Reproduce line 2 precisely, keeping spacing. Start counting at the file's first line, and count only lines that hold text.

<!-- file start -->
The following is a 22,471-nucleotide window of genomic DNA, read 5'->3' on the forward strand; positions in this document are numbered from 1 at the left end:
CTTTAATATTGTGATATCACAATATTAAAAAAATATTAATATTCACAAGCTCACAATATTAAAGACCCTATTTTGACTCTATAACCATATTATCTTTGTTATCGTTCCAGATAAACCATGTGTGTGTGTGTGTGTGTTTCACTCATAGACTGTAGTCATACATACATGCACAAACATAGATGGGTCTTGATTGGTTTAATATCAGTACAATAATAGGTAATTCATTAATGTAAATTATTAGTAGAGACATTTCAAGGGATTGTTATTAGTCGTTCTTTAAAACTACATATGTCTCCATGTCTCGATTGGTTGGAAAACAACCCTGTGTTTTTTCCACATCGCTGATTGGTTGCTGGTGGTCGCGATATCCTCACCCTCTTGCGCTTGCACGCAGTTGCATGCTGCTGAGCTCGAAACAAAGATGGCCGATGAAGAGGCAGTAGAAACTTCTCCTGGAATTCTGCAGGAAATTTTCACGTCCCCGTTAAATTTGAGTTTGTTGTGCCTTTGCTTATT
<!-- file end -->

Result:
CTTTAATATTGTGATATCACAATATTAAAAAAATATTAATATTCACAAGCTCACAATATTAAAGACCCTATTTTGACTCTATAACCATATTATCTTTGTTATCGTTCCAGATAAACCATGTGTGTGTGTGTGTGTGTTTCACTCATAGACTGTAGTCATACATACATGCACAAACATAGATGGGTCTTGATTGGTTTAATATCAGTACAATAATAGGTAATTCATTAATGTAAATTATTAGTAGAGACATTTCAAGGGATTGTTATTAGTCGTTCTTTAAAACTACATATGTCTCCATGTCTCGATTGGTTGGAAAACAACCCTGTGTTTTTTCCACATCGCTGATTGGTTGCTGGTGGTCGCGATATCCTCACCCTCTTGCGCTTGCACGCAGTTGCATGCTGCTGAGCTCGAAACAAAGATGGCCGATGAAGAGGCAGTAGAAACTTCTCCTGGAATTCTGCAGGAAATTTTCACGTCCCCGTTAAATTTGAGTTTGTTGTGCCTTTGCTTATT